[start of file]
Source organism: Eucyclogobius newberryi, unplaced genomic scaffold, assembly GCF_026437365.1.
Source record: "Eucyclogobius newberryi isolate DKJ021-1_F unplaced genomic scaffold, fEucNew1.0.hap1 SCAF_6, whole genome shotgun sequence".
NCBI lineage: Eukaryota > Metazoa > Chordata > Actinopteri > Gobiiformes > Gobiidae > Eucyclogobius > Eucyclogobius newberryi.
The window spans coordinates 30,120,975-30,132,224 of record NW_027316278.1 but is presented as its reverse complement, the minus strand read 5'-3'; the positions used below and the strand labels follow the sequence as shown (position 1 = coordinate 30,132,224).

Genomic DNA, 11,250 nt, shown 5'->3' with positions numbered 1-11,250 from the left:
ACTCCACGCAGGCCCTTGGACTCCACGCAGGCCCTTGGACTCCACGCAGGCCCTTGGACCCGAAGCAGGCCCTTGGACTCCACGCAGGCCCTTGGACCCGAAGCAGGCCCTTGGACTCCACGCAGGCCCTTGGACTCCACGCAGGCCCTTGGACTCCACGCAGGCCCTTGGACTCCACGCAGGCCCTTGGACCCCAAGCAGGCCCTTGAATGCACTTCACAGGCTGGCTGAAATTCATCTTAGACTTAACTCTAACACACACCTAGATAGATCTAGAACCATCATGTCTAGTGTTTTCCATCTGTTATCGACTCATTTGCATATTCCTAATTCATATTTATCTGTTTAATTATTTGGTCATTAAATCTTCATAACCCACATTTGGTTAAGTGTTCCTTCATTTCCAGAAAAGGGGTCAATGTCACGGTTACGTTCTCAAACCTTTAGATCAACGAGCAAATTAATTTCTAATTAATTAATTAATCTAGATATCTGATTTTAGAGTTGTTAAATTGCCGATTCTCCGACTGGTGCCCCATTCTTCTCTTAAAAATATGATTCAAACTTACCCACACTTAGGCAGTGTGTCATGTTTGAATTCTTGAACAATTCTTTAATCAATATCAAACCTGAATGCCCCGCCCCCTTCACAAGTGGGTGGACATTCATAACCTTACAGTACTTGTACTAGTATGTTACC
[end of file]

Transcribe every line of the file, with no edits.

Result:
Source organism: Eucyclogobius newberryi, unplaced genomic scaffold, assembly GCF_026437365.1.
Source record: "Eucyclogobius newberryi isolate DKJ021-1_F unplaced genomic scaffold, fEucNew1.0.hap1 SCAF_6, whole genome shotgun sequence".
NCBI lineage: Eukaryota > Metazoa > Chordata > Actinopteri > Gobiiformes > Gobiidae > Eucyclogobius > Eucyclogobius newberryi.
The window spans coordinates 30,120,975-30,132,224 of record NW_027316278.1 but is presented as its reverse complement, the minus strand read 5'-3'; the positions used below and the strand labels follow the sequence as shown (position 1 = coordinate 30,132,224).

Genomic DNA, 11,250 nt, shown 5'->3' with positions numbered 1-11,250 from the left:
ACTCCACGCAGGCCCTTGGACTCCACGCAGGCCCTTGGACTCCACGCAGGCCCTTGGACCCGAAGCAGGCCCTTGGACTCCACGCAGGCCCTTGGACCCGAAGCAGGCCCTTGGACTCCACGCAGGCCCTTGGACTCCACGCAGGCCCTTGGACTCCACGCAGGCCCTTGGACTCCACGCAGGCCCTTGGACCCCAAGCAGGCCCTTGAATGCACTTCACAGGCTGGCTGAAATTCATCTTAGACTTAACTCTAACACACACCTAGATAGATCTAGAACCATCATGTCTAGTGTTTTCCATCTGTTATCGACTCATTTGCATATTCCTAATTCATATTTATCTGTTTAATTATTTGGTCATTAAATCTTCATAACCCACATTTGGTTAAGTGTTCCTTCATTTCCAGAAAAGGGGTCAATGTCACGGTTACGTTCTCAAACCTTTAGATCAACGAGCAAATTAATTTCTAATTAATTAATTAATCTAGATATCTGATTTTAGAGTTGTTAAATTGCCGATTCTCCGACTGGTGCCCCATTCTTCTCTTAAAAATATGATTCAAACTTACCCACACTTAGGCAGTGTGTCATGTTTGAATTCTTGAACAATTCTTTAATCAATATCAAACCTGAATGCCCCGCCCCCTTCACAAGTGGGTGGACATTCATAACCTTACAGTACTTGTACTAGTATGTTACC